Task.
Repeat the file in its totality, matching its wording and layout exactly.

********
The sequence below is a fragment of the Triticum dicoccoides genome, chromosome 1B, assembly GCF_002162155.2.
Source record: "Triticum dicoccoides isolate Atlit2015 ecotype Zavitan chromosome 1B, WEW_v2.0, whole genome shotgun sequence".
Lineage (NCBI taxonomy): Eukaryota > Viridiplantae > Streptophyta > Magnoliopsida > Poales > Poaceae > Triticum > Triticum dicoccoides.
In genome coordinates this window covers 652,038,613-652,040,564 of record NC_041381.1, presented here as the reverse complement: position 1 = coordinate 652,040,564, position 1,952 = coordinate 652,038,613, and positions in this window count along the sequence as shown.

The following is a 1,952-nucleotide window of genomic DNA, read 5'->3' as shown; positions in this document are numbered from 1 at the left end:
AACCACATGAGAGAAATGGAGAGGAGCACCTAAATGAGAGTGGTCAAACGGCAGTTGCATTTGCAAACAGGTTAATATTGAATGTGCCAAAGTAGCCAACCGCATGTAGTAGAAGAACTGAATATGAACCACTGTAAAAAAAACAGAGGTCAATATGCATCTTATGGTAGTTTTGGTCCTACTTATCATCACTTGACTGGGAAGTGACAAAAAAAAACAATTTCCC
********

The sequence below is a fragment of the Triticum dicoccoides genome, chromosome 1B, assembly GCF_002162155.2.
Source record: "Triticum dicoccoides isolate Atlit2015 ecotype Zavitan chromosome 1B, WEW_v2.0, whole genome shotgun sequence".
Lineage (NCBI taxonomy): Eukaryota > Viridiplantae > Streptophyta > Magnoliopsida > Poales > Poaceae > Triticum > Triticum dicoccoides.
In genome coordinates this window covers 652,038,613-652,040,564 of record NC_041381.1, presented here as the reverse complement: position 1 = coordinate 652,040,564, position 1,952 = coordinate 652,038,613, and positions in this window count along the sequence as shown.

The following is a 1,952-nucleotide window of genomic DNA, read 5'->3' as shown; positions in this document are numbered from 1 at the left end:
AACCACATGAGAGAAATGGAGAGGAGCACCTAAATGAGAGTGGTCAAACGGCAGTTGCATTTGCAAACAGGTTAATATTGAATGTGCCAAAGTAGCCAACCGCATGTAGTAGAAGAACTGAATATGAACCACTGTAAAAAAAACAGAGGTCAATATGCATCTTATGGTAGTTTTGGTCCTACTTATCATCACTTGACTGGGAAGTGACAAAAAAAAACAATTTCCC